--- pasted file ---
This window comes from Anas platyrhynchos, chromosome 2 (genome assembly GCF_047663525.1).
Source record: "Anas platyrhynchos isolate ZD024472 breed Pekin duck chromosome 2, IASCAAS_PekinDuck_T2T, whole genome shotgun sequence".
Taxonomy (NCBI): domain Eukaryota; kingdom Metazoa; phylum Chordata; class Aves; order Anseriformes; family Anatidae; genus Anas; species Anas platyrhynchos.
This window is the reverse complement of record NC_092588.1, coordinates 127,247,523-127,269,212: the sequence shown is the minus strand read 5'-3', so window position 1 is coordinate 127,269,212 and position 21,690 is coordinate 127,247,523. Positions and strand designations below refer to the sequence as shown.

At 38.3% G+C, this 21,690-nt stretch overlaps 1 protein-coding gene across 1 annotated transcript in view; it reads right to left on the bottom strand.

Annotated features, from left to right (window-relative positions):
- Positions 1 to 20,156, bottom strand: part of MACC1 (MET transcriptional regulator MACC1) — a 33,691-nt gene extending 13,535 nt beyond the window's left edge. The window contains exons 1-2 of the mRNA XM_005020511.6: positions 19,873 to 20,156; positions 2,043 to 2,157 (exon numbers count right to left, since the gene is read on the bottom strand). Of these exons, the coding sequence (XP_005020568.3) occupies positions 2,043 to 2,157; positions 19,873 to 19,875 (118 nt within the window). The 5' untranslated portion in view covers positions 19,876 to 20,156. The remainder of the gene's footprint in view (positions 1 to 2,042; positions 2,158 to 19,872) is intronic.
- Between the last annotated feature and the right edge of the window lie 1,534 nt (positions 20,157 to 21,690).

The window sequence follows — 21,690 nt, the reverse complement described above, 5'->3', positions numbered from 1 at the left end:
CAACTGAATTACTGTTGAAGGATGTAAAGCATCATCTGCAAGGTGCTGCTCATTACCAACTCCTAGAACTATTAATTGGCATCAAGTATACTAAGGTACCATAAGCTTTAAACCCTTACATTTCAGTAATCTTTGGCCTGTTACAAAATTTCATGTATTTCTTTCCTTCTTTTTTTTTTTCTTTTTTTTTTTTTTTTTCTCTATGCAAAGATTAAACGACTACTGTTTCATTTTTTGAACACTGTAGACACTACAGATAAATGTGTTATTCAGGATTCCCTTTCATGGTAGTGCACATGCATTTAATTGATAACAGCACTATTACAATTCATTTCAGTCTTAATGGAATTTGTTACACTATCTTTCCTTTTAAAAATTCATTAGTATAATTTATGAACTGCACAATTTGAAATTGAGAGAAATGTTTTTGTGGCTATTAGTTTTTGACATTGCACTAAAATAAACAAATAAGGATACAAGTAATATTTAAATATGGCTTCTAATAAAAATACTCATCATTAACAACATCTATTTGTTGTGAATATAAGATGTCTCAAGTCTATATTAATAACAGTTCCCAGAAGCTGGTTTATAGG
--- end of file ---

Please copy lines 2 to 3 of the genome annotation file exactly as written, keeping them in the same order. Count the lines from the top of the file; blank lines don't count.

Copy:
Source record: "Anas platyrhynchos isolate ZD024472 breed Pekin duck chromosome 2, IASCAAS_PekinDuck_T2T, whole genome shotgun sequence".
Taxonomy (NCBI): domain Eukaryota; kingdom Metazoa; phylum Chordata; class Aves; order Anseriformes; family Anatidae; genus Anas; species Anas platyrhynchos.